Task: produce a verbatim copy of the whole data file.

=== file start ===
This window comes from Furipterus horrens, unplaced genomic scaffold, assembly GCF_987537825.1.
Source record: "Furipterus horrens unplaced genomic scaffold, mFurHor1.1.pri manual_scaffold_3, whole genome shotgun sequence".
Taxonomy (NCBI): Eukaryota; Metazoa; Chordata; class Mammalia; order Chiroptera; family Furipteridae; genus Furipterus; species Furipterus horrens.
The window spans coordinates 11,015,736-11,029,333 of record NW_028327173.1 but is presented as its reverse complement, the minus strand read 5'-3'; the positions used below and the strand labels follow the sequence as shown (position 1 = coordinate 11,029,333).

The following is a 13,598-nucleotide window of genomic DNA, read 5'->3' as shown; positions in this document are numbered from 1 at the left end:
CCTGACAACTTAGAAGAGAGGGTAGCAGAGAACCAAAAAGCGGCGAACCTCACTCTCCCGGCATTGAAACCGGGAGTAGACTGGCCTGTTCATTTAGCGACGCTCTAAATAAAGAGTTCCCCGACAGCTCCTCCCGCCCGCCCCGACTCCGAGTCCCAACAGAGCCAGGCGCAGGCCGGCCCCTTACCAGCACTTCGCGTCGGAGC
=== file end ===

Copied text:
This window comes from Furipterus horrens, unplaced genomic scaffold, assembly GCF_987537825.1.
Source record: "Furipterus horrens unplaced genomic scaffold, mFurHor1.1.pri manual_scaffold_3, whole genome shotgun sequence".
Taxonomy (NCBI): Eukaryota; Metazoa; Chordata; class Mammalia; order Chiroptera; family Furipteridae; genus Furipterus; species Furipterus horrens.
The window spans coordinates 11,015,736-11,029,333 of record NW_028327173.1 but is presented as its reverse complement, the minus strand read 5'-3'; the positions used below and the strand labels follow the sequence as shown (position 1 = coordinate 11,029,333).

The following is a 13,598-nucleotide window of genomic DNA, read 5'->3' as shown; positions in this document are numbered from 1 at the left end:
CCTGACAACTTAGAAGAGAGGGTAGCAGAGAACCAAAAAGCGGCGAACCTCACTCTCCCGGCATTGAAACCGGGAGTAGACTGGCCTGTTCATTTAGCGACGCTCTAAATAAAGAGTTCCCCGACAGCTCCTCCCGCCCGCCCCGACTCCGAGTCCCAACAGAGCCAGGCGCAGGCCGGCCCCTTACCAGCACTTCGCGTCGGAGC